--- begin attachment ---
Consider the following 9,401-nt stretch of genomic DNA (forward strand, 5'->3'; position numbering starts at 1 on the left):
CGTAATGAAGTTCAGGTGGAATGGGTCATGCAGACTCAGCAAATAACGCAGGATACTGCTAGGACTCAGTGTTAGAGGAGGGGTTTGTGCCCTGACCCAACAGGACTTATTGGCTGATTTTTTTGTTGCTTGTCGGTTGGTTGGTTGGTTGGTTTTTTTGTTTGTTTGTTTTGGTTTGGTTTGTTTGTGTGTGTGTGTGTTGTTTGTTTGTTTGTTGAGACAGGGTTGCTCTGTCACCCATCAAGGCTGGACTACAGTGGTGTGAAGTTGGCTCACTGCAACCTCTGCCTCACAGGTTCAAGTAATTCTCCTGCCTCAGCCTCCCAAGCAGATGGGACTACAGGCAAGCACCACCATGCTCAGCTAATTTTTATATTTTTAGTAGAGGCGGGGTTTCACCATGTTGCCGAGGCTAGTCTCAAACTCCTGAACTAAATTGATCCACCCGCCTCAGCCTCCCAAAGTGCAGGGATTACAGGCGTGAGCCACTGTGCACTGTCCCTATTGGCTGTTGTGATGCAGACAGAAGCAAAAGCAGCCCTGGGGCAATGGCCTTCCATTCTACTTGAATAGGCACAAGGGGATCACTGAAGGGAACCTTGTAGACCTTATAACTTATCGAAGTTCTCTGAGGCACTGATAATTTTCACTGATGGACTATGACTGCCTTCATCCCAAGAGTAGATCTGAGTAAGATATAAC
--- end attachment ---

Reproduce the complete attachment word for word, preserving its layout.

Consider the following 9,401-nt stretch of genomic DNA (forward strand, 5'->3'; position numbering starts at 1 on the left):
CGTAATGAAGTTCAGGTGGAATGGGTCATGCAGACTCAGCAAATAACGCAGGATACTGCTAGGACTCAGTGTTAGAGGAGGGGTTTGTGCCCTGACCCAACAGGACTTATTGGCTGATTTTTTTGTTGCTTGTCGGTTGGTTGGTTGGTTGGTTTTTTTGTTTGTTTGTTTTGGTTTGGTTTGTTTGTGTGTGTGTGTGTTGTTTGTTTGTTTGTTGAGACAGGGTTGCTCTGTCACCCATCAAGGCTGGACTACAGTGGTGTGAAGTTGGCTCACTGCAACCTCTGCCTCACAGGTTCAAGTAATTCTCCTGCCTCAGCCTCCCAAGCAGATGGGACTACAGGCAAGCACCACCATGCTCAGCTAATTTTTATATTTTTAGTAGAGGCGGGGTTTCACCATGTTGCCGAGGCTAGTCTCAAACTCCTGAACTAAATTGATCCACCCGCCTCAGCCTCCCAAAGTGCAGGGATTACAGGCGTGAGCCACTGTGCACTGTCCCTATTGGCTGTTGTGATGCAGACAGAAGCAAAAGCAGCCCTGGGGCAATGGCCTTCCATTCTACTTGAATAGGCACAAGGGGATCACTGAAGGGAACCTTGTAGACCTTATAACTTATCGAAGTTCTCTGAGGCACTGATAATTTTCACTGATGGACTATGACTGCCTTCATCCCAAGAGTAGATCTGAGTAAGATATAAC